Mkhwanazi’s experience must be a lesson

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Moorosi Tsiane

ELSEWHERE in this newspaper we carry a story of Bantu defender, Motlomelo Mkhwanazi who, following a short unsuccessful stint with the GladAfrica Championship side Tshakhuma Tsha Madzivhandila (TTM) was forced to return home.

Mkhwanazi had joined TTM on the back of an outstanding season with A Matšo Matebele in 2018/19 where he was a pillar in James Madidilane’s team which advanced beyond the first round of the CAF Champions League after knocking out Township Rollers of Botswana.

Like many Basotho players who have tried their luck in foreign leagues, Mkhwanazi had to come back home after encountering some problems at his new side. He claims he was unpaid for three months. The Maputsoe born defender also says he did not receive his signing on fees.

TTM has made news in South Africa for the past week after the management said they were selling its GladAfrica League status.

From my interview Mkhwanazi, I picked that he encountered some unexpected pitfalls after excitement got the better of him. This is why he signed for the “wrong” team.

The wisdom of the old suggests that if something sounds too good to be true then it probably is a mirage.

Unfortunately, Mkhwanazi was a victim of this. TTM had offered Bantu a whopping M100 000 for his services and it was alleged that they promised the defender a lucrative offer as well and I think this is why he failed to scrutinise the deal before singing.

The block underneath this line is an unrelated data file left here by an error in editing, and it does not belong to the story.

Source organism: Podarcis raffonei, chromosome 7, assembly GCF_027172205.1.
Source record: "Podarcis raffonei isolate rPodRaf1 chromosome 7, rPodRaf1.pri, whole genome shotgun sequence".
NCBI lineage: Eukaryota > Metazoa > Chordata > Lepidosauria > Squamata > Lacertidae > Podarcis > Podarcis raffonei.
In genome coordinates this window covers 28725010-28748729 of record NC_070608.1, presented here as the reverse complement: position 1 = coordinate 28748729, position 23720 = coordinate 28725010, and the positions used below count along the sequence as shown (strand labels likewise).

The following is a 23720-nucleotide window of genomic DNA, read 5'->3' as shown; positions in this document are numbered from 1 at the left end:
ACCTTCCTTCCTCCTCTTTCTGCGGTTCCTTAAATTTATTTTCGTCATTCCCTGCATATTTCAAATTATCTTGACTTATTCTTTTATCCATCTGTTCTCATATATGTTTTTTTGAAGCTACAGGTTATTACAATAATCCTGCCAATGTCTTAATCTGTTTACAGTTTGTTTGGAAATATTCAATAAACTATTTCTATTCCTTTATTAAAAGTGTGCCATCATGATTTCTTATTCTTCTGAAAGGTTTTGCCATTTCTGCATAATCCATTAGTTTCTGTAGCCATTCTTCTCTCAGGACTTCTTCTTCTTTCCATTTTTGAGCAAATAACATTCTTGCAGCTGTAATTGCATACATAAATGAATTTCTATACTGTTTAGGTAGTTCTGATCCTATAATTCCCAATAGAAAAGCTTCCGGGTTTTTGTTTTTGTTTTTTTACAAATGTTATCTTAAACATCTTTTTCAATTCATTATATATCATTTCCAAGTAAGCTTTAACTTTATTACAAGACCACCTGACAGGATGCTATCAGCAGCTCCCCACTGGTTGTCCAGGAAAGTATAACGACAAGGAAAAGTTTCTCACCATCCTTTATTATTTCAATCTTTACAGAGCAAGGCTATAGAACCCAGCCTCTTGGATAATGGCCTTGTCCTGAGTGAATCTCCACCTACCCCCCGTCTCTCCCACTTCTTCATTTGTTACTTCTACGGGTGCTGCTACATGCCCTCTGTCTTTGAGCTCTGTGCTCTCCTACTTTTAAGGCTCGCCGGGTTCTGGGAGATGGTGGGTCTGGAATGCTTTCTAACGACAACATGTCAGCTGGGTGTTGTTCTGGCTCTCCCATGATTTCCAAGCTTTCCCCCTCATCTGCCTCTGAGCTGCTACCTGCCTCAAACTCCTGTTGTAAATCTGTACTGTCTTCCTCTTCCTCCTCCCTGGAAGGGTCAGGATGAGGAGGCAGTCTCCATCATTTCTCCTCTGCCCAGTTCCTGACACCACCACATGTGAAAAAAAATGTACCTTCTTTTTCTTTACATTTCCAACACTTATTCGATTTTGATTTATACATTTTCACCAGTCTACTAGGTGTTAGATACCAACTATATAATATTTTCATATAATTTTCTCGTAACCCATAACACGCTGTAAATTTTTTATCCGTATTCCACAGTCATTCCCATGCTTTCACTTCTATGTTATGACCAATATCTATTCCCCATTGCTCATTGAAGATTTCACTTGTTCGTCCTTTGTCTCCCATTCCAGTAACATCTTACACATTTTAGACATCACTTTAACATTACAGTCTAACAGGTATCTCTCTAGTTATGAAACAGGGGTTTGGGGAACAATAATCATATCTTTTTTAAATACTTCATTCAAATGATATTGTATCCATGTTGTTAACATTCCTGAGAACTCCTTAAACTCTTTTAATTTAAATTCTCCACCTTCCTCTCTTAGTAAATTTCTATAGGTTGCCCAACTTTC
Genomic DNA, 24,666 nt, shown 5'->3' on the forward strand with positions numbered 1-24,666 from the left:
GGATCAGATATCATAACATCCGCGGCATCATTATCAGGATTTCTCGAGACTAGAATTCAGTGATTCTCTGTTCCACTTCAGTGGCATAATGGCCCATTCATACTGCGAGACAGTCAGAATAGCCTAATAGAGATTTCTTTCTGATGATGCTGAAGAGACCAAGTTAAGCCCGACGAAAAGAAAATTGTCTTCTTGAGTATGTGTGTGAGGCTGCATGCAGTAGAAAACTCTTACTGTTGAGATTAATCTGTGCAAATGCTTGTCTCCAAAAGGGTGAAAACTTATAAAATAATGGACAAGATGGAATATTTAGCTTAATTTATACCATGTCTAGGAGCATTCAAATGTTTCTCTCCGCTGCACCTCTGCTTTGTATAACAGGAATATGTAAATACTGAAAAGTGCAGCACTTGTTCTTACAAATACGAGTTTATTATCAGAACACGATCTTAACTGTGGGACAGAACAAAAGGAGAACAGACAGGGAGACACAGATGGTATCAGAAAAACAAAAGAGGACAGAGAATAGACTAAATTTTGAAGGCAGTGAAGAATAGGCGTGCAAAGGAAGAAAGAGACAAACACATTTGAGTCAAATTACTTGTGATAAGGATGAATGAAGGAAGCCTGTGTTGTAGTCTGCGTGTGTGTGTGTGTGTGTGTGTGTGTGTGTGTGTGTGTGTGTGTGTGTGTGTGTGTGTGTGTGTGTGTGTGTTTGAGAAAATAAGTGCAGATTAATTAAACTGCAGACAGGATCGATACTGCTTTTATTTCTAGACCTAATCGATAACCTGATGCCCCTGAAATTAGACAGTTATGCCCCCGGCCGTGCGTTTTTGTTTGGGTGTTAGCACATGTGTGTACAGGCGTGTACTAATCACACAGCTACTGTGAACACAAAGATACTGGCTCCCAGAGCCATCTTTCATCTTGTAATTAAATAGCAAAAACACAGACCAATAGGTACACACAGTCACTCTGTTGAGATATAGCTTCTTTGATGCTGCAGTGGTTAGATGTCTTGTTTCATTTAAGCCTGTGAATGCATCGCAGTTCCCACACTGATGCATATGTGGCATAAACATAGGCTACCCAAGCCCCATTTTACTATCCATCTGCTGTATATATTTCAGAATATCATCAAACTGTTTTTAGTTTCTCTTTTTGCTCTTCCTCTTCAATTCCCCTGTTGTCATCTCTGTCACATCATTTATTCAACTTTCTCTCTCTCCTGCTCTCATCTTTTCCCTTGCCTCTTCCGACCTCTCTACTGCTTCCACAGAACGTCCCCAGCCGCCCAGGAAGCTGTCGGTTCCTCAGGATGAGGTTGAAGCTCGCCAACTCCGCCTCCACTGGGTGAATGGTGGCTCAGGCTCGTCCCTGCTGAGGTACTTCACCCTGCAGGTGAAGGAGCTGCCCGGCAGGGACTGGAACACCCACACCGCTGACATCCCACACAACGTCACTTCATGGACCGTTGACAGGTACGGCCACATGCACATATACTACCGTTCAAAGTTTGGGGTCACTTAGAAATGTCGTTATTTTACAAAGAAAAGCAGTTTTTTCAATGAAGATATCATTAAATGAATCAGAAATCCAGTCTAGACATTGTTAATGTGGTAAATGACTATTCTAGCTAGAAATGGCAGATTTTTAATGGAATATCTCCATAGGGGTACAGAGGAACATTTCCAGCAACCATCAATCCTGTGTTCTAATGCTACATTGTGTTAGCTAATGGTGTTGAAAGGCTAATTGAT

My advice to local players is that they must always do some background checks on teams before they sign anything. That will ensure that they would be safe if things go south.

I remember Litšepe Marabe was also in a similar situation in Botswana during his spell with Flamingos Santos in 2011 and had to come back home after the team failed to live up to its promise and failed to pay him. The club was experiencing some financial challenges.

Marabe and Mkhwanazi are not the only local players who have encountered such problems in foreign teams. This is why it is imperative for them to join stable teams.

They must also ensure that they have reputable agents who will not neglect them when things turn sour.

It is every local player’s dream to one day play outside the country in better leagues but they must be extremely be careful and avoid being blinded by excitement.

Mkhwanazi’s experience should be a lesson to many of our players that not all that glitters is gold.

The good thing about the two; Mkhwanazi and Marabe is that they never let their experiences bring them down but rather, they came back home and fought their way back into the local football.

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